Western Digital released its hermetically sealed Ultrastar He6 drive in November, touting not only its capacity, but its power savings and reliability.
Seagate said it doesn’t yet need to use the lighter gas, which reduces friction and heat.
“We didn’t have to use helium to get to this capacity, and it’s 25% faster than their helium drive,” said Barbara Craig, a marketing manager with Seagate. “You can rest assured, when we need it [helium] we’ll use it.”
The enterprise drive also has what Craig described as a “humidity sensor” that will allow it to continue functioning in humid environments.
Seagate’s Enterprise Capacity 3.5 HDD v4 is aimed at cloud-based data centers, where near-line storage is king.
The new drive also comes in 2TB, 4TB and 5TB capacities and with either 12Gbps SAS or 6Gbps SATA connectivity.
As with its past enterprise drives, Seagate’s new drive is self-encrypting with the company’s Instant Secure Erase, which overwrites data multiple times for easy drive disposal or repurposing. The drive is also FIPS SED certified.
Seagate’s “Super Parity” error correction firmware with RAID rebuild functionality is located on the drive’s SAS controller, which improves data rebuild times after a drive error. Craig said a drive’s data can be rebuilt “in hours instead of days.”
Craig said the new enterprise drive can sustain 550TB in data writes annually — 10 times the 55TB workloads that Seagate’s best desktop drives can handle.
“This is the fastest-growing segment in the enterprise space,” Craig said. “People today are still trying to use desktop drives for near-line storage applications.”
While Seagate did not release pricing, as it sells most of its enterprise-class drives to storage array makers, Craig did say the drive will be the same price per gigabyte as the previous 4TB capacity model.
Polish researchers have released technical details and attack code for 30 security issues affecting Oracle’s Java Cloud Service. Some of the flaws make it possible for attackers to read or modify users’ sensitive data or to execute malicious code.
Security Explorations said it would normally withhold public airings until after any vulnerability has been fixed. But apparently Oracle representatives failed to resolve some of the more crucial issues including bypasses of the Java security sandbox, bypasses of Java whitelisting rules, the use of shared WebLogic server administrator passwords, and the availability of plain-text use passwords stored in some systems.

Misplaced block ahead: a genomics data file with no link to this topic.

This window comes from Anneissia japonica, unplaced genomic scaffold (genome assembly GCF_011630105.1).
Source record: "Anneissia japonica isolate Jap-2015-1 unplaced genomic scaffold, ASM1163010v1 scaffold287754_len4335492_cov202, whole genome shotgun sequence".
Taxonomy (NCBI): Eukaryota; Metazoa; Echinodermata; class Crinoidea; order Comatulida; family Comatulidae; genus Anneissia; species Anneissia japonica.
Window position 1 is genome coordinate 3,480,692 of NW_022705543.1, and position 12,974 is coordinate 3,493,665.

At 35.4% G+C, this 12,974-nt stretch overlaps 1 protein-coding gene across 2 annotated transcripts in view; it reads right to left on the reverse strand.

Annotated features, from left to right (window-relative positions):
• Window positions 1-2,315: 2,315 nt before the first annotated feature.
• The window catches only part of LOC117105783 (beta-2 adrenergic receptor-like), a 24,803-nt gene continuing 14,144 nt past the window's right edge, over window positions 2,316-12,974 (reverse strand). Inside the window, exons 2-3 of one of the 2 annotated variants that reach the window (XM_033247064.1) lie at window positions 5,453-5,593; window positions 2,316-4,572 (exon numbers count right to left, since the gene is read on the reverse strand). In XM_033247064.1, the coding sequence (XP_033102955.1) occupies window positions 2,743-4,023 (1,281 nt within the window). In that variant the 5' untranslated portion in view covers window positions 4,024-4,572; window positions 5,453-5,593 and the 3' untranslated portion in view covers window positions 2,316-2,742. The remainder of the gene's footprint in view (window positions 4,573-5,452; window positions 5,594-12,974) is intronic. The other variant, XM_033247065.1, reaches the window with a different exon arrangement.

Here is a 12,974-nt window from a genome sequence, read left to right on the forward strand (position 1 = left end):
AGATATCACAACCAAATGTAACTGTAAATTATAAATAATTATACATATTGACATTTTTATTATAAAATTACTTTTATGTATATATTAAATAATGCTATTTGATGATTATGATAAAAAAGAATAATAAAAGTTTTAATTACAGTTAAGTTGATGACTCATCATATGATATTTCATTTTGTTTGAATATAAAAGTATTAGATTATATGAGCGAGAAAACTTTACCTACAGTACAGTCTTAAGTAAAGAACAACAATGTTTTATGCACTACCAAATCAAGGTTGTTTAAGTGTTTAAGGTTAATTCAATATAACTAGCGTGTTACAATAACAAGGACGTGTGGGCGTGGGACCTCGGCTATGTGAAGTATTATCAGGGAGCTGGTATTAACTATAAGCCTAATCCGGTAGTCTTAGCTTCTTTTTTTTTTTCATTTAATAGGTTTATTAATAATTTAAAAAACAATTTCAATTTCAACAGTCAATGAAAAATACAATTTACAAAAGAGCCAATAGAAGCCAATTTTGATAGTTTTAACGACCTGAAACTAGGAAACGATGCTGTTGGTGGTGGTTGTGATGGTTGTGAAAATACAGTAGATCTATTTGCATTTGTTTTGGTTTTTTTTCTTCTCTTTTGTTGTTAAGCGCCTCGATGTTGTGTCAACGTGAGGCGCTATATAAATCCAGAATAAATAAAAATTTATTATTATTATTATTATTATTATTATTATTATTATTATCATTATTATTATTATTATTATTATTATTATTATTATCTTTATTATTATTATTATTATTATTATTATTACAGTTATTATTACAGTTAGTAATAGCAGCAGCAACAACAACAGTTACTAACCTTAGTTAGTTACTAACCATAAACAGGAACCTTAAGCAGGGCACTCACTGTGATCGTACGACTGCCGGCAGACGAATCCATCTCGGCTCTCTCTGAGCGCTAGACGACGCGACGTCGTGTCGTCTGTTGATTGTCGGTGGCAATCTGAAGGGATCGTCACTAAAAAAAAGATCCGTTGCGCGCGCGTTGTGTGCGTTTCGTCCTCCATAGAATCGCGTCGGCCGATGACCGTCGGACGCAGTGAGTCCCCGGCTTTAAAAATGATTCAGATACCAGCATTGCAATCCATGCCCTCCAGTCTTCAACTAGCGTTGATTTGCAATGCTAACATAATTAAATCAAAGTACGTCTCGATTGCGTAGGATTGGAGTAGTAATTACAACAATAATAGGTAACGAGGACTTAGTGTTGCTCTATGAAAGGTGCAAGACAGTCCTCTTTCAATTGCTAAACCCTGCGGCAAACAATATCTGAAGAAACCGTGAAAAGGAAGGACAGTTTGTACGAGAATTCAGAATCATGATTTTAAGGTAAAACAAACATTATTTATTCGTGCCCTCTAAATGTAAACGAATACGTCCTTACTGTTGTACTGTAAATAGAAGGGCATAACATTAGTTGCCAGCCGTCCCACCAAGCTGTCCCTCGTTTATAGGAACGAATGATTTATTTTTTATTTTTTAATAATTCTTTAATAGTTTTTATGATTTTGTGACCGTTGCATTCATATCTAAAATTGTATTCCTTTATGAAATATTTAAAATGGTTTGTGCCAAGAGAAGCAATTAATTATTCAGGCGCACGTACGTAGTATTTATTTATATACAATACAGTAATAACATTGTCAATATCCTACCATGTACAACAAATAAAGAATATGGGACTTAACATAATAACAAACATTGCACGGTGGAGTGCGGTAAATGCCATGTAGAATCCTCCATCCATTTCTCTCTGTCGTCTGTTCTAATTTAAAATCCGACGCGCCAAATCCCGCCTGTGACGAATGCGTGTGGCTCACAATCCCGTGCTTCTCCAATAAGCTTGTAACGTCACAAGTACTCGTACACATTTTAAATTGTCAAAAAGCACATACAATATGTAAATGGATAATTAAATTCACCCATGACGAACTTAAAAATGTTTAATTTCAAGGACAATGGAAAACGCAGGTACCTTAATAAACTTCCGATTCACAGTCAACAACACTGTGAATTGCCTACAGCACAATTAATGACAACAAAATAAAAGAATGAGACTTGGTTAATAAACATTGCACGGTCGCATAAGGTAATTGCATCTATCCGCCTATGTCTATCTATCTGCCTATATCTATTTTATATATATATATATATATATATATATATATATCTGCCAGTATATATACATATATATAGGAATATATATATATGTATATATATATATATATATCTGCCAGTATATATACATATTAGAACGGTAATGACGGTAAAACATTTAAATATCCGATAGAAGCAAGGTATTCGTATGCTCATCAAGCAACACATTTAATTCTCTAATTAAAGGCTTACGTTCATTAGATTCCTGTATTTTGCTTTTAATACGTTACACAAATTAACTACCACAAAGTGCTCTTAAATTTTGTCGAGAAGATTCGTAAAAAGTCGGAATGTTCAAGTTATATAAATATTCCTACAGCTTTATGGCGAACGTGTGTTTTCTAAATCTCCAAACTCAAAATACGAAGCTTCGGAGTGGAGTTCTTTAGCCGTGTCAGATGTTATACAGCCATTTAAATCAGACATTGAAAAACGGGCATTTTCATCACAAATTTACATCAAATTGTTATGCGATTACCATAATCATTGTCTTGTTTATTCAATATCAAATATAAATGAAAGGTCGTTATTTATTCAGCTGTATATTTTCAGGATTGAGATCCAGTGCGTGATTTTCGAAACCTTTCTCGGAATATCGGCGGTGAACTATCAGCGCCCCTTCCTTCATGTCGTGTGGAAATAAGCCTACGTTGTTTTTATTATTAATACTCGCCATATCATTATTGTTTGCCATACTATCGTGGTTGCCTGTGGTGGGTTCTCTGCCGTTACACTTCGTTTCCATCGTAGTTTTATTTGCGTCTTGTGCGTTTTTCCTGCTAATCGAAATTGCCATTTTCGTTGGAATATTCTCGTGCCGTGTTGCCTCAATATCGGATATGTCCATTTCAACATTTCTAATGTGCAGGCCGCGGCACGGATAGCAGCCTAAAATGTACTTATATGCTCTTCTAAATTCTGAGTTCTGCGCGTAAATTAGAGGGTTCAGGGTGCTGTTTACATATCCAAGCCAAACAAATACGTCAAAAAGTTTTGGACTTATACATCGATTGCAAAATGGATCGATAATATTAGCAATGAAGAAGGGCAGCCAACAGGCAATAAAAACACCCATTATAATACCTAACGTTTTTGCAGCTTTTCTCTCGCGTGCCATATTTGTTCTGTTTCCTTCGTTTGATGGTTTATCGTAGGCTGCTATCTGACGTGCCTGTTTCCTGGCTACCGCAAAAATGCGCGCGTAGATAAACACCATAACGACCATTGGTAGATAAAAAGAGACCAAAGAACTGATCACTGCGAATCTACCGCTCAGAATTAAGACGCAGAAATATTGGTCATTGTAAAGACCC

Oracle apparently has admitted to the researchers that it cannot promise whether it will be communicating resolution of security vulnerabilities affecting their cloud data centres in the future.
Adam Gowdiak, CEO of Security Explorations said Oracle unveiled the Java Cloud Service in 2011 and held it up as a way to better compete against Salesforce.com.
The paper’s goal is to keep evolving with changing technology, and accepting bitcoin payments is one way it is trying to stay digitally focused, Editor-in-Chief Jim Kirk said in a release.
The Sun-Times has a “digital-first” strategy that led it to experiment with a bitcoin paywall for a one-day period in February.
It had partnered with San Francisco-based micropayments startup Bitwall so readers could donate bitcoin or tweets on Twitter to benefit an organization called the Taproot Foundation, which pairs professionals with nonprofit groups for pro bono work.
“We were encouraged by our paywall experiment in February,” Kirk said in an interview over Twitter. “We believe there is an opportunity here to expand our readership with Bitcoin.”
The Chicago Sun-Times claims 6 million unique monthly online readers. It was the eighth-largest U.S. newspaper by total average circulation in March 2013, according to the Alliance for Audited Media, an advertising and content provider industry group.
For its print and digital subscriptions, the newspaper is working with Coinbase, a bitcoin wallet service also based in San Francisco. In a blog post, Coinbase said that content providers such as the Sun-Times are one of the early leaders in getting merchants to adopt the cryptocurrency.
In January, Bitcoin-related news sites reported that Dutch newspaper NRC Handelsblad was planning to accept bitcoin as a payment method for individual articles. A Reddit poster, claiming to be a webmaster for the paper, said the new payment method was being implemented step by step.
Although Bitcoin has been overshadowed by allegations of fraud and hacker attacks such as in the collapse of Japan-based bitcoin exchange Mt. Gox, content providers and bloggers are turning to the digital currency in part because it’s a cheaper means of moving payments around, with transaction fees which can be lower than 1 percent.
The personal data gathering abilities of Google,Facebook and other technology giants has sparked growing unease among Americans, with a majority worried that Internet companies are encroaching too much upon their lives, a new poll showed.